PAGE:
As chairwoman of NBC’s programming board in 1937, Brainard commanded one of the highest salaries in radio. Her success didn’t come without criticism (The Paley Center). Major newspapers ran stories about her life style that emphasized the manner of her dress, the color of her hair, and her petite figure. Her descriptive features were publicized in a New York Times story titled “Woman Builds High Place in Organizing Air Programs” in 1939. The story also included personal information about her penthouse living arrangement with her sister in New York (Women in Communication).

Brainard’s instincts paid off in her radio career. She understood that women did not care for the mechanical aspects of radio, but were attracted to the media when they began to enjoy the programming offered by Brainard (The Paley Center). She left NBC in 1946 to get married and died later that year after suffering a fatal heart attack (Women in Communication).

In the years following WWII, the media was completely dominated by males. In the 1950’s, news stories were framed though the eyes of men. Women were discriminated in the workplace and in the educational realm of society. They didn’t have the ability to own independent news media outlets to convey their message. They were stereotyped as homemakers – homemakers who didn’t have an independent source to air their perspectives in the public arena. Hegemony existed with male-only media outlet ownership. (Donna Allen).

Everything began to change in the 1960’s when television came into the American home. The Civil Rights Movement was a significant factor for equal rights – equal rights for women and minorities. Male hegemony of mass communication began to be challenged by women. President John F. Kennedy’s appointment of the Commission on the Status of Women in 1963 was instrumental to highlight the discrimination women faced in the media (Donna Allen).

Women marched forward even faster with the advent of the birth control pill. Gender roles began to balance out. The revolutionary years of the 1960’s saw women picketing bare-breasted. They burned their bras in public to smash their stereotyped image (Sanford). It was a generation in conflict. The women’s movement took center stage right beside the civil rights movement. Women finally had the choice to determine the course of their life, without being saddled with unwanted pregnancies to inhibit their careers (Gibbs).

The ownership of media outlets began to change in the 1970’s when women challenged the licenses of male-only broadcast stations with the FCC. Equality was demanded though the women’s Media Accountability Movement – a movement that established independent outlets for women to underscore stereotyping and sex discrimination through their own mass media (Donna Allen).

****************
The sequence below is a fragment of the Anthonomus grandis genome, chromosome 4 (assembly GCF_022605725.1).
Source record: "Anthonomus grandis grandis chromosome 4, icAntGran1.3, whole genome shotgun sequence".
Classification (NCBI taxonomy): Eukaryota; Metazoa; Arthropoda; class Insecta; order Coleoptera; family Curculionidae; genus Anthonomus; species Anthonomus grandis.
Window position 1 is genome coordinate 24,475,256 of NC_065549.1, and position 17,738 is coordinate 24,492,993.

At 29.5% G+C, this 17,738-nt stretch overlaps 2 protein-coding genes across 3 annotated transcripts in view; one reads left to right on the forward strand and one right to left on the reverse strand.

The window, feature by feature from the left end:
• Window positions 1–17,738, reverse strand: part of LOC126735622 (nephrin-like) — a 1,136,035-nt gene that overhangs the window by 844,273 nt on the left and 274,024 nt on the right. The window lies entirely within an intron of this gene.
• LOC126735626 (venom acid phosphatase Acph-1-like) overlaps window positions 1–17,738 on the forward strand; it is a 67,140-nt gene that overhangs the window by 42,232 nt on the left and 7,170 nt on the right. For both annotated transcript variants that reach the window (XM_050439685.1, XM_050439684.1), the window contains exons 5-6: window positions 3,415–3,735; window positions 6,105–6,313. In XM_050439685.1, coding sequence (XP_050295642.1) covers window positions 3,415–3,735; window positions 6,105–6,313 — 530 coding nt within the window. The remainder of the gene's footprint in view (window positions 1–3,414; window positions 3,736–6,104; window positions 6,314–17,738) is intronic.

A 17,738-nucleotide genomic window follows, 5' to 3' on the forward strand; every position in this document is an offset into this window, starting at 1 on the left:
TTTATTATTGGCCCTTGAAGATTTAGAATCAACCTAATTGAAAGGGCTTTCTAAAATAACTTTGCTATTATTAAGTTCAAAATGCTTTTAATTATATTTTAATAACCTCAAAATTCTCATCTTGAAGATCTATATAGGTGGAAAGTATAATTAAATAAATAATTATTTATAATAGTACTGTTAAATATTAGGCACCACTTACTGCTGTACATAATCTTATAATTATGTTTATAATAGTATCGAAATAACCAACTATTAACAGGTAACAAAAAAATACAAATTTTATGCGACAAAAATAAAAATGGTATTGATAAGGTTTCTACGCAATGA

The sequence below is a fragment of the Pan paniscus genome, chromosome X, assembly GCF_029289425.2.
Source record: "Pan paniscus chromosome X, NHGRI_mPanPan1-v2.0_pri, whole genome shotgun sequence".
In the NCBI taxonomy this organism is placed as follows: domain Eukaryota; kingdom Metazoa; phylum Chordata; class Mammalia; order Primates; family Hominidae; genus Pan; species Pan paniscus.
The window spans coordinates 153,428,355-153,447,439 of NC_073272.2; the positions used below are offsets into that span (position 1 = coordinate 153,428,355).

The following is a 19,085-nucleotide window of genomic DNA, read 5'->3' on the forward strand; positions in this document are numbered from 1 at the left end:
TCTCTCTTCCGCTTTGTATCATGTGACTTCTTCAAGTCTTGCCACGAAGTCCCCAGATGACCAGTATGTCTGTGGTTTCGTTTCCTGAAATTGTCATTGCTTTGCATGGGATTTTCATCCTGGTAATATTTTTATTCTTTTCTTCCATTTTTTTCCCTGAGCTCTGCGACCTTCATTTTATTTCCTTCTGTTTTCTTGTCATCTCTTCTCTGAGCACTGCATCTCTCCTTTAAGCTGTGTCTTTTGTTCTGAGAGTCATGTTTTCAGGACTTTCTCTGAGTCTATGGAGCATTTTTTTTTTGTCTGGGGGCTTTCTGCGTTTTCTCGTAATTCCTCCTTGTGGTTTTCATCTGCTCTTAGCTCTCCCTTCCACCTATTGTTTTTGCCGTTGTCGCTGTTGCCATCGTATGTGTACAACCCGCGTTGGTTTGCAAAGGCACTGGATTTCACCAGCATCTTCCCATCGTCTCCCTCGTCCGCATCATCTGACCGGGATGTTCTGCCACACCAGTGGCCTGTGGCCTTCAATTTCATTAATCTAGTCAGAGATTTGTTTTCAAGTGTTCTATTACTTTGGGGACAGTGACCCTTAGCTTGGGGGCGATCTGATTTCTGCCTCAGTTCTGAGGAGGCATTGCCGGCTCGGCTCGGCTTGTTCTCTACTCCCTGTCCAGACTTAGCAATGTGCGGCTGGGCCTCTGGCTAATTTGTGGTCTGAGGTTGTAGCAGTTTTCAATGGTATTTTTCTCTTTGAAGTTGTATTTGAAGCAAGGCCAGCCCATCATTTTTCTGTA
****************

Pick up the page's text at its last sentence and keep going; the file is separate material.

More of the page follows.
Women pushed for media accountability. The Media Accountability System (M*A*S) was formed by women in the United States for oversight of media resources – resources needed to highlight the diverse interests in the country. M*A*S distrusted the hegemonic mass media dominated by males. Women argued that men had been hostile in their description of females in all media forms – forms that included unflattering feminine descriptions in school books, history, art and music. Women fought against these male media outlets for their personal dignity. They resented being depicted as having an inferior intelligence to their male-counterpart (Donna Allen).

Women picketed major media organizations by conducting sit-ins as a form of protest against discrimination. They barged into stockholder meetings to demand equal air-time for women in broadcasting. CBS was one of their targets. The gender-specific practices of hegemonic male media outlets were met with lawsuits filed by women demanding accountability in hiring. (Donna Allen).

In 1972, the FCC released a report that outlined prior discriminatory practices against women and minorities. The report was based on an Equal Employment Opportunity inquiry to the commission. The FCC’s determination made it possible for women to gain a foothold in the media with new rules regarding equal opportunity in hiring practices (FCC). Later that year in Chicago, Jane Pauley was asked to join the staff of WMAQ-TV (DePauw University).